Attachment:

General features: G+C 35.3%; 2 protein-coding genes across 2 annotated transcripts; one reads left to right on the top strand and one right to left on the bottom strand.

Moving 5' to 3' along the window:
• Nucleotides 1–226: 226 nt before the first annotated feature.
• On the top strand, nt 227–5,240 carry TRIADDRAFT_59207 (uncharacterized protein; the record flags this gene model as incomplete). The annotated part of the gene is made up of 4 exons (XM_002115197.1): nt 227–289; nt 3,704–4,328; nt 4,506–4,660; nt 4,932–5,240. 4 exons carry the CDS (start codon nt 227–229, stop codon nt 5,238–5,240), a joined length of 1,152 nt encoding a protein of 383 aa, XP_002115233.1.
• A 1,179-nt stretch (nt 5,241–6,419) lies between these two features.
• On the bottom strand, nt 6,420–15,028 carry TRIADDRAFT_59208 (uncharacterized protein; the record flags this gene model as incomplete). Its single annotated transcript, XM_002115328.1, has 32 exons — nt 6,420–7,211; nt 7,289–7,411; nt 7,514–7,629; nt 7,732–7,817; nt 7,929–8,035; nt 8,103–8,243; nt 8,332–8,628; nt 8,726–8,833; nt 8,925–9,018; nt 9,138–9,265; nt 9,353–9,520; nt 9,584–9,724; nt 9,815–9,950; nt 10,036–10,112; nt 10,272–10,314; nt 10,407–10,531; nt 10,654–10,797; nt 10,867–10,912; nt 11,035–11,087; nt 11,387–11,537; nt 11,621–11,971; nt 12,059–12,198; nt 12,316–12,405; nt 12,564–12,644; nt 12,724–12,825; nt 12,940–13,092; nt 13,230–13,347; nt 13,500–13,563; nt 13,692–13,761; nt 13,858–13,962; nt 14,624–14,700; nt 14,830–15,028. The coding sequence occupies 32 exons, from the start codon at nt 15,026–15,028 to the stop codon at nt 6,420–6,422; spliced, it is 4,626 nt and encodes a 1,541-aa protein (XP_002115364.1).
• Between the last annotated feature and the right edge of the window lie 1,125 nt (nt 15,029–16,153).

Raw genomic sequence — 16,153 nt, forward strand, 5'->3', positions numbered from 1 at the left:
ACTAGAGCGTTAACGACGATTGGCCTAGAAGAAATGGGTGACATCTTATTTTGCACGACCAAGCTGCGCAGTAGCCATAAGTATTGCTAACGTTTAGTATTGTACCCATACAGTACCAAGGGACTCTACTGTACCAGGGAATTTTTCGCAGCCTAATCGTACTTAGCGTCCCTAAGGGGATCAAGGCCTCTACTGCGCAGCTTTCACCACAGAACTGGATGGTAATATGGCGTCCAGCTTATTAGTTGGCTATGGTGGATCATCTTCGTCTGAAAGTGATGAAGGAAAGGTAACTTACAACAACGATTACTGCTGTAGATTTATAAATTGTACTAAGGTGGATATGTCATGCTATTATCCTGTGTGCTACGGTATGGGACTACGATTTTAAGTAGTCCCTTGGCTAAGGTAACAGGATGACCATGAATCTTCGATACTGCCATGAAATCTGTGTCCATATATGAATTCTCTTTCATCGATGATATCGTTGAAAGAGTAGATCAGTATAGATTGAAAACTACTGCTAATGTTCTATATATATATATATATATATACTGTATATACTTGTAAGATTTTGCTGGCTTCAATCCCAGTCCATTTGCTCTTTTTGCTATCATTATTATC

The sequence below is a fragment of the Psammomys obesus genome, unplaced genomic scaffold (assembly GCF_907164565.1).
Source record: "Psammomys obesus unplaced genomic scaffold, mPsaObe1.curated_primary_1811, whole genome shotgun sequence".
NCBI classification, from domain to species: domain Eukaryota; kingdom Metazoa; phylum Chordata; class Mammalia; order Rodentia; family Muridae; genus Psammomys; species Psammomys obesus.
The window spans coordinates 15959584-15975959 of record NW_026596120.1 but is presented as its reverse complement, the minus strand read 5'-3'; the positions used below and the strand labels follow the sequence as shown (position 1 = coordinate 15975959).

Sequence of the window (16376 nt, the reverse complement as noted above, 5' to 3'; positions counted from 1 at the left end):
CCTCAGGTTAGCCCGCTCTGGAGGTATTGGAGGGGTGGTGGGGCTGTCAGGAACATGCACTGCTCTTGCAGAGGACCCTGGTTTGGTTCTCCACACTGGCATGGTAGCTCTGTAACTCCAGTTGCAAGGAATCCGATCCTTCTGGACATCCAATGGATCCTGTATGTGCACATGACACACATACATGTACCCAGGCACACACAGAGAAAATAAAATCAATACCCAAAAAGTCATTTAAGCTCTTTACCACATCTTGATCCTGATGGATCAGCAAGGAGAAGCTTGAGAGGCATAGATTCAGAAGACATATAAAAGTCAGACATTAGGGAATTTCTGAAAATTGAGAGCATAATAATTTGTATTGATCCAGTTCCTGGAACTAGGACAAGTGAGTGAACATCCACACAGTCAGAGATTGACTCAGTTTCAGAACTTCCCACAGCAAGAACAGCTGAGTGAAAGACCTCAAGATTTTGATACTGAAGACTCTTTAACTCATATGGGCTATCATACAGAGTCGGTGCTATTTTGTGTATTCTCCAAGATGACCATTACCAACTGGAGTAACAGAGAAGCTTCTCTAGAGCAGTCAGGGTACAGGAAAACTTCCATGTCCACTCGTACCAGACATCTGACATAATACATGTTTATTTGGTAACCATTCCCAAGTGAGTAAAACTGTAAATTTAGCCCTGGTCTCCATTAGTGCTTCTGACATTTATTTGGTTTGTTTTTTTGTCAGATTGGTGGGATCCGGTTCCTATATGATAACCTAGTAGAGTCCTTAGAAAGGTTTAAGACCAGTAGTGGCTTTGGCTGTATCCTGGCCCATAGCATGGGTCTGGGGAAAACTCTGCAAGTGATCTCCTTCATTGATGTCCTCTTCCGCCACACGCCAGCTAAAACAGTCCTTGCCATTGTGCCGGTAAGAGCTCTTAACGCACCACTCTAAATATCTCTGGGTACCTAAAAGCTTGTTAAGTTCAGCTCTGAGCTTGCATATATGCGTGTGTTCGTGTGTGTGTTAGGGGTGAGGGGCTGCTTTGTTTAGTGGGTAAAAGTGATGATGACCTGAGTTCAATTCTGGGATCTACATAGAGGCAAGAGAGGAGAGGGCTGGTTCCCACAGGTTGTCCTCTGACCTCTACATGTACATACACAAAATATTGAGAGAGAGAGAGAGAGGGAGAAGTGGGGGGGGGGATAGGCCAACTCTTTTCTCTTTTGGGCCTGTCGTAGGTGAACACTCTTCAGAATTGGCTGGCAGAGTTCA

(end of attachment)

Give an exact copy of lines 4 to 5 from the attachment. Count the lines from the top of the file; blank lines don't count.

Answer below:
• On the top strand, nt 227–5,240 carry TRIADDRAFT_59207 (uncharacterized protein; the record flags this gene model as incomplete). The annotated part of the gene is made up of 4 exons (XM_002115197.1): nt 227–289; nt 3,704–4,328; nt 4,506–4,660; nt 4,932–5,240. 4 exons carry the CDS (start codon nt 227–229, stop codon nt 5,238–5,240), a joined length of 1,152 nt encoding a protein of 383 aa, XP_002115233.1.
• A 1,179-nt stretch (nt 5,241–6,419) lies between these two features.